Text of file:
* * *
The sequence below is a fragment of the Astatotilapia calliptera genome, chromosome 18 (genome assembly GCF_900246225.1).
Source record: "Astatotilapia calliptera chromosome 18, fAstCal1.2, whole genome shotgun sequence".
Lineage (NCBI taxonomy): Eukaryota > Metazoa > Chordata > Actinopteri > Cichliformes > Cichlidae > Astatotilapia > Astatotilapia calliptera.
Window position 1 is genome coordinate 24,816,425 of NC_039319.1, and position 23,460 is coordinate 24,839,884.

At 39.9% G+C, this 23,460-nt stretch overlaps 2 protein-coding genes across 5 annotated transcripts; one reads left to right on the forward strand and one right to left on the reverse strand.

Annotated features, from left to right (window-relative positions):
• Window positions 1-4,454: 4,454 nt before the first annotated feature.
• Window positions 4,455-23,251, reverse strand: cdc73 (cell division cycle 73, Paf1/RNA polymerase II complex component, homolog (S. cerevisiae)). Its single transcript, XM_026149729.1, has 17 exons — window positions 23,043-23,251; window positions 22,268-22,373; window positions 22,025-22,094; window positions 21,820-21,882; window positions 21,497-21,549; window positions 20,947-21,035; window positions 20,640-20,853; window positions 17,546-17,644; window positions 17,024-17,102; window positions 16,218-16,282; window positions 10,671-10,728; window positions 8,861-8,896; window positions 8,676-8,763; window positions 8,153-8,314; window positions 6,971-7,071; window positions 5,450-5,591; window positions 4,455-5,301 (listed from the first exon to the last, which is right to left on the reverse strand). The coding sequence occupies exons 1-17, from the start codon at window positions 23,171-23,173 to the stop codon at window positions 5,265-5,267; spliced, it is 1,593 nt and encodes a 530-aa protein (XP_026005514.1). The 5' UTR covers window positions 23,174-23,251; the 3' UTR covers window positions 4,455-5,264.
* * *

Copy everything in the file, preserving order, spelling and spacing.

The sequence below is a fragment of the Astatotilapia calliptera genome, chromosome 18 (genome assembly GCF_900246225.1).
Source record: "Astatotilapia calliptera chromosome 18, fAstCal1.2, whole genome shotgun sequence".
Lineage (NCBI taxonomy): Eukaryota > Metazoa > Chordata > Actinopteri > Cichliformes > Cichlidae > Astatotilapia > Astatotilapia calliptera.
Window position 1 is genome coordinate 24,816,425 of NC_039319.1, and position 23,460 is coordinate 24,839,884.

At 39.9% G+C, this 23,460-nt stretch overlaps 2 protein-coding genes across 5 annotated transcripts; one reads left to right on the forward strand and one right to left on the reverse strand.

Annotated features, from left to right (window-relative positions):
• Window positions 1-4,454: 4,454 nt before the first annotated feature.
• Window positions 4,455-23,251, reverse strand: cdc73 (cell division cycle 73, Paf1/RNA polymerase II complex component, homolog (S. cerevisiae)). Its single transcript, XM_026149729.1, has 17 exons — window positions 23,043-23,251; window positions 22,268-22,373; window positions 22,025-22,094; window positions 21,820-21,882; window positions 21,497-21,549; window positions 20,947-21,035; window positions 20,640-20,853; window positions 17,546-17,644; window positions 17,024-17,102; window positions 16,218-16,282; window positions 10,671-10,728; window positions 8,861-8,896; window positions 8,676-8,763; window positions 8,153-8,314; window positions 6,971-7,071; window positions 5,450-5,591; window positions 4,455-5,301 (listed from the first exon to the last, which is right to left on the reverse strand). The coding sequence occupies exons 1-17, from the start codon at window positions 23,171-23,173 to the stop codon at window positions 5,265-5,267; spliced, it is 1,593 nt and encodes a 530-aa protein (XP_026005514.1). The 5' UTR covers window positions 23,174-23,251; the 3' UTR covers window positions 4,455-5,264.